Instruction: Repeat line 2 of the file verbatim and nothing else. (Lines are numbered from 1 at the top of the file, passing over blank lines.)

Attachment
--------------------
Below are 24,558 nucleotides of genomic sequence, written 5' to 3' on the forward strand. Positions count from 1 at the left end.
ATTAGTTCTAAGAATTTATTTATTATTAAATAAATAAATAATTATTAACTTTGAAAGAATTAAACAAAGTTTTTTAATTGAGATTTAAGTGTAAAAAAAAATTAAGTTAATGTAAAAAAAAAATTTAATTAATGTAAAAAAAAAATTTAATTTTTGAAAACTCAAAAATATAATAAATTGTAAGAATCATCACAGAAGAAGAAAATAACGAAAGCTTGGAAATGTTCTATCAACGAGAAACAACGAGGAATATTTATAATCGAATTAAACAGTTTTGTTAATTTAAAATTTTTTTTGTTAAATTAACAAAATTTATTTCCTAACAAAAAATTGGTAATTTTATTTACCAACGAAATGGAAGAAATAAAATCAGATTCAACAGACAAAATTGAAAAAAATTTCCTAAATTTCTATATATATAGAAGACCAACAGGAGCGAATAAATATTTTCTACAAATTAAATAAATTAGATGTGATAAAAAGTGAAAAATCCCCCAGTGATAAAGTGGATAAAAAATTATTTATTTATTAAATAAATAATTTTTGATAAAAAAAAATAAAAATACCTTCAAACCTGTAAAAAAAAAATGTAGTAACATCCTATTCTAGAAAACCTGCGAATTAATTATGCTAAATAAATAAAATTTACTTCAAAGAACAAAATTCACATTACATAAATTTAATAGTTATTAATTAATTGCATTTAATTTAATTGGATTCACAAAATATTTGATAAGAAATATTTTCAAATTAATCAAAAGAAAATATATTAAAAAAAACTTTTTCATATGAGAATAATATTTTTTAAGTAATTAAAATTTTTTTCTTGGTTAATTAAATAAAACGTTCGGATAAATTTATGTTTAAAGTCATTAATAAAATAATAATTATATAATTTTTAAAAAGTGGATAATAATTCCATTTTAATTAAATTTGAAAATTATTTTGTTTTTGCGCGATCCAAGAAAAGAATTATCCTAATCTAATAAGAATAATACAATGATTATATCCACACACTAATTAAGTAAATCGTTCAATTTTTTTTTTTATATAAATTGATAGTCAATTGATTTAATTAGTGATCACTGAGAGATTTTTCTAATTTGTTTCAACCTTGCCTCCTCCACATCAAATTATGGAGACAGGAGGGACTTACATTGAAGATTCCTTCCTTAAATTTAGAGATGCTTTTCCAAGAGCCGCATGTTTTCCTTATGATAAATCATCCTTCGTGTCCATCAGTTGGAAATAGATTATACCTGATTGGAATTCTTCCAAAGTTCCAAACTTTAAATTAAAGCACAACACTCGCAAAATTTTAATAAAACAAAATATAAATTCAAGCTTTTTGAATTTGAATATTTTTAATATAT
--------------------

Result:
ATTAGTTCTAAGAATTTATTTATTATTAAATAAATAAATAATTATTAACTTTGAAAGAATTAAACAAAGTTTTTTAATTGAGATTTAAGTGTAAAAAAAAATTAAGTTAATGTAAAAAAAAAATTTAATTAATGTAAAAAAAAAATTTAATTTTTGAAAACTCAAAAATATAATAAATTGTAAGAATCATCACAGAAGAAGAAAATAACGAAAGCTTGGAAATGTTCTATCAACGAGAAACAACGAGGAATATTTATAATCGAATTAAACAGTTTTGTTAATTTAAAATTTTTTTTGTTAAATTAACAAAATTTATTTCCTAACAAAAAATTGGTAATTTTATTTACCAACGAAATGGAAGAAATAAAATCAGATTCAACAGACAAAATTGAAAAAAATTTCCTAAATTTCTATATATATAGAAGACCAACAGGAGCGAATAAATATTTTCTACAAATTAAATAAATTAGATGTGATAAAAAGTGAAAAATCCCCCAGTGATAAAGTGGATAAAAAATTATTTATTTATTAAATAAATAATTTTTGATAAAAAAAAATAAAAATACCTTCAAACCTGTAAAAAAAAAATGTAGTAACATCCTATTCTAGAAAACCTGCGAATTAATTATGCTAAATAAATAAAATTTACTTCAAAGAACAAAATTCACATTACATAAATTTAATAGTTATTAATTAATTGCATTTAATTTAATTGGATTCACAAAATATTTGATAAGAAATATTTTCAAATTAATCAAAAGAAAATATATTAAAAAAAACTTTTTCATATGAGAATAATATTTTTTAAGTAATTAAAATTTTTTTCTTGGTTAATTAAATAAAACGTTCGGATAAATTTATGTTTAAAGTCATTAATAAAATAATAATTATATAATTTTTAAAAAGTGGATAATAATTCCATTTTAATTAAATTTGAAAATTATTTTGTTTTTGCGCGATCCAAGAAAAGAATTATCCTAATCTAATAAGAATAATACAATGATTATATCCACACACTAATTAAGTAAATCGTTCAATTTTTTTTTTTATATAAATTGATAGTCAATTGATTTAATTAGTGATCACTGAGAGATTTTTCTAATTTGTTTCAACCTTGCCTCCTCCACATCAAATTATGGAGACAGGAGGGACTTACATTGAAGATTCCTTCCTTAAATTTAGAGATGCTTTTCCAAGAGCCGCATGTTTTCCTTATGATAAATCATCCTTCGTGTCCATCAGTTGGAAATAGATTATACCTGATTGGAATTCTTCCAAAGTTCCAAACTTTAAATTAAAGCACAACACTCGCAAAATTTTAATAAAACAAAATATAAATTCAAGCTTTTTGAATTTGAATATTTTTAATATAT